News Articles and analysis

Don’t let kids miss out on the full school experience

When Kate* moved her family to escape domestic violence, her two kids had to start at a new school.

The school camp, held early in the year, seemed like a good way for them to make friends and start to feel at home in their new school community. But it came at a cost, and Kate was already struggling with the expense of separating and moving house.

Kate is not alone in this problem: school ‘extras’ like camps, excursions, school swimming and other sports are a huge part of the school experience for thousands of Victorian families, and many parents struggle to pay for them.

Currently, the Victorian Government provides some help through the Camps, Sports and Excursion Fund, which subsidises the costs of school camps, trips, sport and other activities for more than 200,000 Victorian students each year.

Eligible primary school students can access $125 per year and secondary school students $225 per year. In many cases, this assistance is all that stands between kids participating and missing out.

But funding for Camps, Sports and Excursion Fund expires at the end of this year. The Victorian Government is yet to explain how families that are short of cash will be able to participate in school activities after this point.

In VCOSS’s submission ahead of the 2019 Victorian Budget, we made the case for a permanent extension of this program, and more funding for State Schools’ Relief so kids can afford books and uniforms.

But the quantum of funding isn’t the whole story. Flexibility regarding how the money is spent is also crucial.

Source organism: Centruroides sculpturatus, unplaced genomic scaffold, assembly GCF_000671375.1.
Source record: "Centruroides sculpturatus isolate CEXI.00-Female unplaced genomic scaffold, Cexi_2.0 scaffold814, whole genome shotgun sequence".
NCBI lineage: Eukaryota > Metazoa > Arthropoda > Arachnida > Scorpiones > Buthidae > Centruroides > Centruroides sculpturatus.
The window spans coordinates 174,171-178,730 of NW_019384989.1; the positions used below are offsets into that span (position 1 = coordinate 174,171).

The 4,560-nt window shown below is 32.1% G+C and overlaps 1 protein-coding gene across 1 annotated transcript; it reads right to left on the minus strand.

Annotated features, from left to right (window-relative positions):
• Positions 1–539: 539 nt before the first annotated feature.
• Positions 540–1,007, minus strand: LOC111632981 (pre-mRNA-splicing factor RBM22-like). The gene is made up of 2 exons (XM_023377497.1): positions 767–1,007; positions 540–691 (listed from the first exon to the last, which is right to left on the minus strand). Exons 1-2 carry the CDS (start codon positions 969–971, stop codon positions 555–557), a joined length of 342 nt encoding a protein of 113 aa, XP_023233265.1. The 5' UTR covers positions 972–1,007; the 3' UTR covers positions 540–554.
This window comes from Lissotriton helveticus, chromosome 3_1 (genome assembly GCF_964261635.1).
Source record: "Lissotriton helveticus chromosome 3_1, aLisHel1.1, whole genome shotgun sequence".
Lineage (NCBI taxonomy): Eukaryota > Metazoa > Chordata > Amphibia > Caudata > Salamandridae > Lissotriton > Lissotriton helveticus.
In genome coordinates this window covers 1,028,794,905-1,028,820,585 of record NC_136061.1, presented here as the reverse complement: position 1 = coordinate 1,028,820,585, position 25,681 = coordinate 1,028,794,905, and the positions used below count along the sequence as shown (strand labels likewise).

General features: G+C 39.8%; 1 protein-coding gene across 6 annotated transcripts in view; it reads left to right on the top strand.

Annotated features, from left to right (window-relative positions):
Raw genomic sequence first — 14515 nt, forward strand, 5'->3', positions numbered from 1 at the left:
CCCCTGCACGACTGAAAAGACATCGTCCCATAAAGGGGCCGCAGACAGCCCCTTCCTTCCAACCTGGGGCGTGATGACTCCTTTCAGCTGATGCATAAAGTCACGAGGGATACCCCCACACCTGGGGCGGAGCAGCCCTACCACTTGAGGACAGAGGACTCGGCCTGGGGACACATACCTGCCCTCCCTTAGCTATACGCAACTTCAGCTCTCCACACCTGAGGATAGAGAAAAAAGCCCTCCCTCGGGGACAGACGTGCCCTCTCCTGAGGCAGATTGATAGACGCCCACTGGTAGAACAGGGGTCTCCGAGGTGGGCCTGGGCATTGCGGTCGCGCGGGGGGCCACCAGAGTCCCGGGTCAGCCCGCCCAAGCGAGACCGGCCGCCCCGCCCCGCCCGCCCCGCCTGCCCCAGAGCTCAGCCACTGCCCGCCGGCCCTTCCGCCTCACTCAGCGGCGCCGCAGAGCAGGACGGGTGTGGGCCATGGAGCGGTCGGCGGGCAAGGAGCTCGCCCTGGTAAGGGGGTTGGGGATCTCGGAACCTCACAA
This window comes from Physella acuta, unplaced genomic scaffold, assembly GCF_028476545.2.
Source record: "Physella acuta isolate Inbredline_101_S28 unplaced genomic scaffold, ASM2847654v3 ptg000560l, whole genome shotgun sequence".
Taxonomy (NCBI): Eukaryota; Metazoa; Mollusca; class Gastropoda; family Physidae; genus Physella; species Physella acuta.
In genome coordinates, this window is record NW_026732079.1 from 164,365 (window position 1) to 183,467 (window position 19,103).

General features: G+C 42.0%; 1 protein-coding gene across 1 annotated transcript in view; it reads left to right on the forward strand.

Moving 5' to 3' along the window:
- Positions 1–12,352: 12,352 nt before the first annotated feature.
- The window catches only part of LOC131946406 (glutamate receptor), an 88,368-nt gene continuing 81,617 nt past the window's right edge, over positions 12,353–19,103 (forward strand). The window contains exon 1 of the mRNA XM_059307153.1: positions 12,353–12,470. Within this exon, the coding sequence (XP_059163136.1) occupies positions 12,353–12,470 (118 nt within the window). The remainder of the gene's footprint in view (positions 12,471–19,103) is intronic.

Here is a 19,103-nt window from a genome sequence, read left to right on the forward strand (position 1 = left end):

When Kate was struggling to establish a new life for herself and her kids, her school decided the CSEF money would be used to pay for the swimming program and other excursions during the year, but not the school camp. This was less than ideal because the school camp was the first big event on the school calendar.

Parents should have the confidence the CSEF will genuinely cover all these ‘extras’. This would require payments being increased to reflect the true out-of-pocket costs families are facing, indexed to inflation, and adjusted to allow for more flexibility.

Another problem with the fund is that currently, if the payments aren’t used, they can’t be put towards other out-of-pocket costs like voluntary school fees, books, stationery, school uniforms, before/after school care, music lessons, or formals/graduations.

For Jane*, a single mother with one child doing VCE at a public school, this makes the Fund unhelpful: even though her son is eligible for the CSEF he hasn’t been able to use any of the payment in his fund for the last two years because of the subjects he’s taking.

Last year his cost of schooling was almost $1,800, including school fees ($500), text books ($698) and tutoring ($240); but Jane can’t access the surplus $450 in his CSEF fund to cover any of these expenses.

It is clear families are feeling the pinch of back-school costs.

Earlier this year one community agency in Narre Warren reported providing financial assistance to over 62 families since November, and seeing 10 new families each day.

Another agency servicing Melbourne’s bayside suburbs had processed 24 financial assistance requests from families and a further 43 from local schools.

We know that families are doing it tough. Stagnant wages coupled with high living costs are placing them under enormous pressure.

We hope that this year’s budget will provide some relief to families, and ensure that no kids have to miss out on the valuable experiences of school camps, excursions and sports.

 

*Names have been changed.